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Calvin & Hobbes Merchandise
Calvin & Hobbes Merchandise
10/13/11 at 03:16 PM by prefix-core
When discussing the "legitimacy" of piracy and the like, people will often cite bitrate as a reason. "Well, why should I pay for something that's not lossless?!!" Sure, it's a valid complaint. But does it justify theft?

If a band is only selling an album at 128 and you prefer 320, does that justify an illegal download? I'm not sure.

As a Calvin & Hobbes fan, this is an issue I've been struggling with since childhood. I was a nerd even then and fuckin' gobbled up all sorts of interviews and such with Bill Watterson. He would always emphasize the imagination behind what he did and how he felt merchandising his creation would cheapen that aspect of it. Hobbes was supposed to have the voice the reader gave him, not Bill Murray. He didn't want stuffed tigers hanging off of car windows. He wanted to control his art. And he did. Sort of.

To this day, you can see Calvin pissing all over the Ford logo. And bootlegged t-shirts sold on the Internet. While the elementary school me would never dream of purchasing a urinating 6 year-old in bumper sticker form, I sure as hell would have loved one of those t-shirts. But I remember thinking--even then--that it would have gone against the creator's wishes.

I got one for my birthday at one point, felt guilty about it, and asked my mom to return it for me.

Because that's not what the creator would have wanted. In hindsight, asking my mom to return it for me was a bit on the "overkill" side of things. But I knew I couldn't have worn that shirt without feeling like I was betraying the man behind the characters that made my day just a little bit brighter.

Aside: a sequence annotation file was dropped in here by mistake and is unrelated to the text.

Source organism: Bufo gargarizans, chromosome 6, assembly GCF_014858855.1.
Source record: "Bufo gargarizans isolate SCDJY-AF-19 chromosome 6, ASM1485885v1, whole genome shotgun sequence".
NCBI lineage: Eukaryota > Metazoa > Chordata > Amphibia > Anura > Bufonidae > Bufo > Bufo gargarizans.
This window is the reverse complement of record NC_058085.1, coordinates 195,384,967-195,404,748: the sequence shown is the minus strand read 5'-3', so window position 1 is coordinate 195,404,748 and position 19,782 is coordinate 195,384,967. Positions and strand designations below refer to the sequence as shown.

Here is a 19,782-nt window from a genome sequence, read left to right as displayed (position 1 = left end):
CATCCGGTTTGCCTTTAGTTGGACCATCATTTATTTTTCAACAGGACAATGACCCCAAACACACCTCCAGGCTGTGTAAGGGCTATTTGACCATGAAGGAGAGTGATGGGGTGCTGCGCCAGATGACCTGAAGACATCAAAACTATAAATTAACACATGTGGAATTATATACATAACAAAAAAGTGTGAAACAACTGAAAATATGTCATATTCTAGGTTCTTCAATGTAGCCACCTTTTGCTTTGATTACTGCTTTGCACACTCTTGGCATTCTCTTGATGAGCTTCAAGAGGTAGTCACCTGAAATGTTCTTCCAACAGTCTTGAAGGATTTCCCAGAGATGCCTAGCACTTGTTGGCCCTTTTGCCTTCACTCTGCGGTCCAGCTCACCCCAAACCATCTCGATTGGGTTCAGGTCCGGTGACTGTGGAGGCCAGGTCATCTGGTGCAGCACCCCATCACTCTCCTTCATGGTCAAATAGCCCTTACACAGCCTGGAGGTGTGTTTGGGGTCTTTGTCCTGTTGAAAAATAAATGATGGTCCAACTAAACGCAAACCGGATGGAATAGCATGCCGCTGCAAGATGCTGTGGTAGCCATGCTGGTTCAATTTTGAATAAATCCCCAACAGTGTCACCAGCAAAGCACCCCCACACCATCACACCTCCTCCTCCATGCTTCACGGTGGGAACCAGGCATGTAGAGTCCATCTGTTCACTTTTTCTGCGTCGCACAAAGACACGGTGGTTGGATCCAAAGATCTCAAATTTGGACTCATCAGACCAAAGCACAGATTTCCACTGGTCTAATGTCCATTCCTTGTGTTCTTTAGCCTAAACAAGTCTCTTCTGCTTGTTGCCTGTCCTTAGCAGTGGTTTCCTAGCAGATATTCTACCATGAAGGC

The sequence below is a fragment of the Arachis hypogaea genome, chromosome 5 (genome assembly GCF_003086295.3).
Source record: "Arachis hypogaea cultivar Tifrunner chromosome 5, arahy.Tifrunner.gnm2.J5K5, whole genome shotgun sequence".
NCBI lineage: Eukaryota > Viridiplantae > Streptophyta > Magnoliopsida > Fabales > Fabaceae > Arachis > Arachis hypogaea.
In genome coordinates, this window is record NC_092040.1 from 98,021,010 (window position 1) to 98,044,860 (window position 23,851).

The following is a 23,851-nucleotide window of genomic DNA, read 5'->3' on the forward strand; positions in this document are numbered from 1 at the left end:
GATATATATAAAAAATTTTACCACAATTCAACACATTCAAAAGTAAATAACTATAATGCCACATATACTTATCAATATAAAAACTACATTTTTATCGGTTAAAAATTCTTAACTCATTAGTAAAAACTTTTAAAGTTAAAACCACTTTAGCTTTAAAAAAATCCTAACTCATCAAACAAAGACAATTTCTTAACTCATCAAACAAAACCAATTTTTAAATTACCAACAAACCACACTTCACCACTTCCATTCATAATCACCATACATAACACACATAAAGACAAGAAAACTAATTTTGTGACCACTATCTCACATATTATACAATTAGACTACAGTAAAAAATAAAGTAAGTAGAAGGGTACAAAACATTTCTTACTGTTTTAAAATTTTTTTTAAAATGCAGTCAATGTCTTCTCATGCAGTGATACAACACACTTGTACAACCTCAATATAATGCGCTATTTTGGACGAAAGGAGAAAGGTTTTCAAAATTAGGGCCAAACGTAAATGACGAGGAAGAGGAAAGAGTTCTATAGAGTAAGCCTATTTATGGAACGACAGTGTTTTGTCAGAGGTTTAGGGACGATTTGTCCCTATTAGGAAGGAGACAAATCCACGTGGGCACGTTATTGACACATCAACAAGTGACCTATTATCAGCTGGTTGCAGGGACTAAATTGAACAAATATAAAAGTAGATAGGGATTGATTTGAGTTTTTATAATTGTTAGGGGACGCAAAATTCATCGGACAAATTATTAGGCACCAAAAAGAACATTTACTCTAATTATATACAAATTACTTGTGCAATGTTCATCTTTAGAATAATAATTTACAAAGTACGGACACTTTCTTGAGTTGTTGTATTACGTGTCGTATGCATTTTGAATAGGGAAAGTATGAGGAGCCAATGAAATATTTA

I'm not saying we need to stop downloading music. And I'm not saying the people behind it are evil (unless, of course, there's bootlegs floating around of Slick Shoes songs that people mislabel as Fenix TX, Blink-182, et cetra--then that's just confusing for junior high schoolers on Napster everywhere).

But I'm saying we shouldn't kid ourselves. You don't need to think that it's wrong, but we should all start admitting that it's still a little bit not quite right. Know what you're doing and own it. Don't attempt to justify it.

You say you love the artist, but you're rockin' a t-shirt with a little dude and his stuffed tiger making an awkward face. And the creator doesn't support it. Nobody should crucify you for it--and Mr. Watterson would probably be stoked that you're a fan of his work. But really, he just wants you to buy the books, and dive into his world.

See what I'm saying? Maybe not. The comparison kind of falls apart at the end. But hopefully it made at least a tiny bit of sense.
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